The earth is sitting in a wheelchair!

Pope Francis met climate activist Michael Haddad during his General Audience June 2 with pilgrims in the Vatican’s San Damaso Courtyard.

Jun 05, 2021

Pope Francis blesses Michael Haddad at Wednesday's General Audience

Pope Francis met climate activist Michael Haddad during his  General Audience June 2 with pilgrims in the Vatican’s San  Damaso Courtyard.

Michael has been paralysed from the waist down since he  was six years-old after a jet ski accident. Yet, he hasn’t let that  event affect his drive to live life to the fullest. Born in Lebanon, Michael went on to become a professional  athlete and, since 2016, he has been a Regional Goodwill Ambassador for Climate Action of the UN’s Development Programme.

Recovering from his spinal injury was very challenging.  Thanks to medical advances and new technology he is now  able to ski and free-climb mountains, and holds three world records. Michael says his faith helps him not only to be at peace  (Let Your Disability Be Your Strength, is his motto), but has led  him to become a motivational speaker and an example for many  people who face similar difficulties.

He said: “As a person for whom it is impossible to walk or  even stand unassisted, or even sit down unassisted, I decided to  explore my potential. And I discovered that nothing is impossible. It needs two things: Faith and determination. So, faith is  belief in ourselves, belief in a Creator and the belief that, inside  us there is unlimited power to go beyond. And determination is  that nothing comes easy. We have to make this choice, be determined and move forward.”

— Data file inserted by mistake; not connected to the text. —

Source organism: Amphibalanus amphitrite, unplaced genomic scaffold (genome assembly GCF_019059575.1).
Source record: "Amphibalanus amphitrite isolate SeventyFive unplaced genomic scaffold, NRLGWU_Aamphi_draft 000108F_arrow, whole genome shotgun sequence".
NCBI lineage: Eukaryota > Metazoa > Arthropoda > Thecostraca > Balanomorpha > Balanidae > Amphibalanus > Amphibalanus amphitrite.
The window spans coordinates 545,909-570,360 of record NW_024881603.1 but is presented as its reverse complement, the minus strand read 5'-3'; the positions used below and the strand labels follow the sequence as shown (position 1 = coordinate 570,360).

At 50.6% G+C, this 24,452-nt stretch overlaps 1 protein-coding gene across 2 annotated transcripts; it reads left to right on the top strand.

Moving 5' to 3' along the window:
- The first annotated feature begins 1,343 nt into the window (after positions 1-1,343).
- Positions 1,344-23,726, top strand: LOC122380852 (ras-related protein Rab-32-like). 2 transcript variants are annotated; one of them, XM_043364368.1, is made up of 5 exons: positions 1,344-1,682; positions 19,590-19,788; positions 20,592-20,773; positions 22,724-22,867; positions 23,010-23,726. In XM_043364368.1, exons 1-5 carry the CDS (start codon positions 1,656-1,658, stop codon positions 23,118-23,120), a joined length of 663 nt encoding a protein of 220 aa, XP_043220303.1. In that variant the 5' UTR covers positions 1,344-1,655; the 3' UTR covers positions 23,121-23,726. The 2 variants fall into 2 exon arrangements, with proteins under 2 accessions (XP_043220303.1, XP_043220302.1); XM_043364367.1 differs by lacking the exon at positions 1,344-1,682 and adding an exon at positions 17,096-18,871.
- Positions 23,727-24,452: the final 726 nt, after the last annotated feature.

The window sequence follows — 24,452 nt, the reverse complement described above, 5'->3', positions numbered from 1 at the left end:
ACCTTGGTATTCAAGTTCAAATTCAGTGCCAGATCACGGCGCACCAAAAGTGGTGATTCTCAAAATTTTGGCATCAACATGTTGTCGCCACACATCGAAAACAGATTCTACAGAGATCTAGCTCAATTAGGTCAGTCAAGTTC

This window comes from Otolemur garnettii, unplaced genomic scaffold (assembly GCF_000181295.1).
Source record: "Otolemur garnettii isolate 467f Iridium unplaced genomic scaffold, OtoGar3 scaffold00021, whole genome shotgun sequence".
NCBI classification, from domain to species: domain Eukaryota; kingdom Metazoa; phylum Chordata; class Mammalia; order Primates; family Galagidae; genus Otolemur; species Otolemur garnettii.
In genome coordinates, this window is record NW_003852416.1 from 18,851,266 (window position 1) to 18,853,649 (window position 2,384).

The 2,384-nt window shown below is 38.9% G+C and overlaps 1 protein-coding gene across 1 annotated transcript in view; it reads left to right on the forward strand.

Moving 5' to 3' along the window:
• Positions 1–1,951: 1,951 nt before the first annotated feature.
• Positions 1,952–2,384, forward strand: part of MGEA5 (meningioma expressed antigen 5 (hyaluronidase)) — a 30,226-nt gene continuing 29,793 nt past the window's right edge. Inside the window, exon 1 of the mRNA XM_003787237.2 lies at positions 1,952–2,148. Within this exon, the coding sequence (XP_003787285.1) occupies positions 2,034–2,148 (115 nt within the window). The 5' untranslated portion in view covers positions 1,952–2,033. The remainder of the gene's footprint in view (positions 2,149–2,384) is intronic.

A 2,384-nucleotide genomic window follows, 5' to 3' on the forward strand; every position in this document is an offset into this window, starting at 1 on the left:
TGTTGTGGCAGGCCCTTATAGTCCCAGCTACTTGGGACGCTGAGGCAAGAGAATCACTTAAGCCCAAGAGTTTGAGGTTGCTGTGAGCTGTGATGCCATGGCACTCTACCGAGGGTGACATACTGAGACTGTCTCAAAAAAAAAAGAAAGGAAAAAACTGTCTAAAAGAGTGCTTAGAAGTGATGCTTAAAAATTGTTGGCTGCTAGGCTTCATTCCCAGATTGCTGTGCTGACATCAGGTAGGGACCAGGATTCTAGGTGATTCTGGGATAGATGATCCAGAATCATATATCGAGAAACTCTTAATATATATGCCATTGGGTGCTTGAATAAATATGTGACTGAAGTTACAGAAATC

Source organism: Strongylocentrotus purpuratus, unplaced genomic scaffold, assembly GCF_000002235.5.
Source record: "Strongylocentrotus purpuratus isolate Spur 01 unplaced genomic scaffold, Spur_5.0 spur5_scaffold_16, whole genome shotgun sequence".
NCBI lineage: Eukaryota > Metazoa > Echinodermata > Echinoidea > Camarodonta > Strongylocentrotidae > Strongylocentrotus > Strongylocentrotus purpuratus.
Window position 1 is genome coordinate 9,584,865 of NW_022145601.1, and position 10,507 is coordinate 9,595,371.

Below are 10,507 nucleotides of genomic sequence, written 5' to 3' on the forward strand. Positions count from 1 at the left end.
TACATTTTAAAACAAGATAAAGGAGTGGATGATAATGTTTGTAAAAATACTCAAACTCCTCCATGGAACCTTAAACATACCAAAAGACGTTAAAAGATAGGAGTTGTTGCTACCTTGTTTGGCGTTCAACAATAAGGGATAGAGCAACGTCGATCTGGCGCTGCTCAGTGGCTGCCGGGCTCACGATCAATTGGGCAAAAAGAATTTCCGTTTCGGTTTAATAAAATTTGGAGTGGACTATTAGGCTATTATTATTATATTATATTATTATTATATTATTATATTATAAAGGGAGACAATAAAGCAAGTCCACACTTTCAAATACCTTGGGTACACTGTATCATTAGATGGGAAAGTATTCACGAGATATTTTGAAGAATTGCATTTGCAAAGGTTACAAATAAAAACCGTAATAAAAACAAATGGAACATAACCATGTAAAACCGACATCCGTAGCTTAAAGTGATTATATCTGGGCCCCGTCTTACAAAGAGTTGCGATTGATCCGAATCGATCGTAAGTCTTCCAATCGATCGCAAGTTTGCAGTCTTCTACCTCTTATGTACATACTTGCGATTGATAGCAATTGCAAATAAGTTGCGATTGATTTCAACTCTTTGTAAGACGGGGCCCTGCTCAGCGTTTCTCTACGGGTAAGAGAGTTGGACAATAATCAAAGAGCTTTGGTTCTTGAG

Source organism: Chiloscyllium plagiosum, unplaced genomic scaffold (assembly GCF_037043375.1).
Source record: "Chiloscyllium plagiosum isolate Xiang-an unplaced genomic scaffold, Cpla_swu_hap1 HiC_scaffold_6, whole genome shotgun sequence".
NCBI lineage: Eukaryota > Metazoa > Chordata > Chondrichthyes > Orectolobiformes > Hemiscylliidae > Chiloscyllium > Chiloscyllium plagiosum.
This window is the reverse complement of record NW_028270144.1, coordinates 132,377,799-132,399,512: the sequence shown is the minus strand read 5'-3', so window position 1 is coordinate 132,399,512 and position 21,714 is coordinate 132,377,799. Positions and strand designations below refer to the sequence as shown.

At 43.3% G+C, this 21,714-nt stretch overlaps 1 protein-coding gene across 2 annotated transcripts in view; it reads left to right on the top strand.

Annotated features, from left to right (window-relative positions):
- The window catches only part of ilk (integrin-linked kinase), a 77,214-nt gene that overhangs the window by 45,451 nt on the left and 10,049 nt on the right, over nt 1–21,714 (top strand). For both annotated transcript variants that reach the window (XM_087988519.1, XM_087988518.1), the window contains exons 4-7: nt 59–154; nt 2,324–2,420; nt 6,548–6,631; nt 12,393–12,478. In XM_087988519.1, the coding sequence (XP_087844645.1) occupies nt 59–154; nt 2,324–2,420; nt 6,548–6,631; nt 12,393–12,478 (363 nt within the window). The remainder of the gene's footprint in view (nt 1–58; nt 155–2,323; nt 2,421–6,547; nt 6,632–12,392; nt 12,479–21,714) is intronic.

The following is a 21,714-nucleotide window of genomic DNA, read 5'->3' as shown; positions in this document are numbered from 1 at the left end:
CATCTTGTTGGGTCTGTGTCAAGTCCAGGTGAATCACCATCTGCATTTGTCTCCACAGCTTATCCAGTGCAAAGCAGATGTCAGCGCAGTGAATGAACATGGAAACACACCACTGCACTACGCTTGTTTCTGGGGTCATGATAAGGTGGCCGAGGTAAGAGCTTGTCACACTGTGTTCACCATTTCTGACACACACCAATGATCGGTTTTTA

Michael is able to move and walk with the help of an exoskeleton-specially developed by a team of engineers, doctors and  researchers-which provides stability for his torso, shoulders and  arms. The Exoskeleton enables him to move forward and walk  one step at a time. Getting up from the wheelchair, especially  after long periods of sitting, is extremely taxing, but Michael  does not give up.

He said: “Smiling, that’s also a mission. It is an expression of  the happiness I carry inside. One of the purposes in life is to be  happy; Jesus told us to turn fear into joy.”

“I’m Christian. I believe in Jesus Christ,” he said, affirming  that faith has helped him in every battle. Michael has climbed  mountains and crossed deserts. He has also participated in two  marathons: one in Cairo, the other in Beirut, to raise funds for  the reconstruction of a hospital devastated by the explosion at  the port in August 2020.

Michael’s faith is also assisting him in what he calls his “great  mission” — to draw the world’s attention to environmental issues.

He is planning to walk 100 kilometres to the North Pole. After  some delay because of the pandemic, the mission is now scheduled for February or March 2022.

Michael said: “I decided to walk because earth is sitting in a  wheelchair. We have to unite to save ourselves, to save our planet and I am doing it under one banner. With the UN we stand  united together all over the world to make this change. And we have to do it now... I’m working with a great science team and  have been considered one of the few people in the world who can do something like this in my condition. So, everything we  are planning before, during and after this walk will contribute to  scientific research to help other people walk again through new  technology.”

As he sat in the front row at the General Audience in the Vatican's San Damaso Courtyard on Wednesday, accompanied by  Theresa Panuccio, official representative of the United Nations  Development Program (UNDP), Michael told the Pope about  his goal, and asked him for a blessing for his mission in the  Arctic.

“When I told the Holy Father my story, he rested his hand on  my head. I told him that we try to bring a message of humanity,  to support the earth and the environment. He blessed me, and I  said, ‘Father, please pray for me.’ He replied, ‘You pray for me  at the North Pole.’ I can’t get that phrase out of my head. It gives  me strength and so much food for thought. — Vatican News

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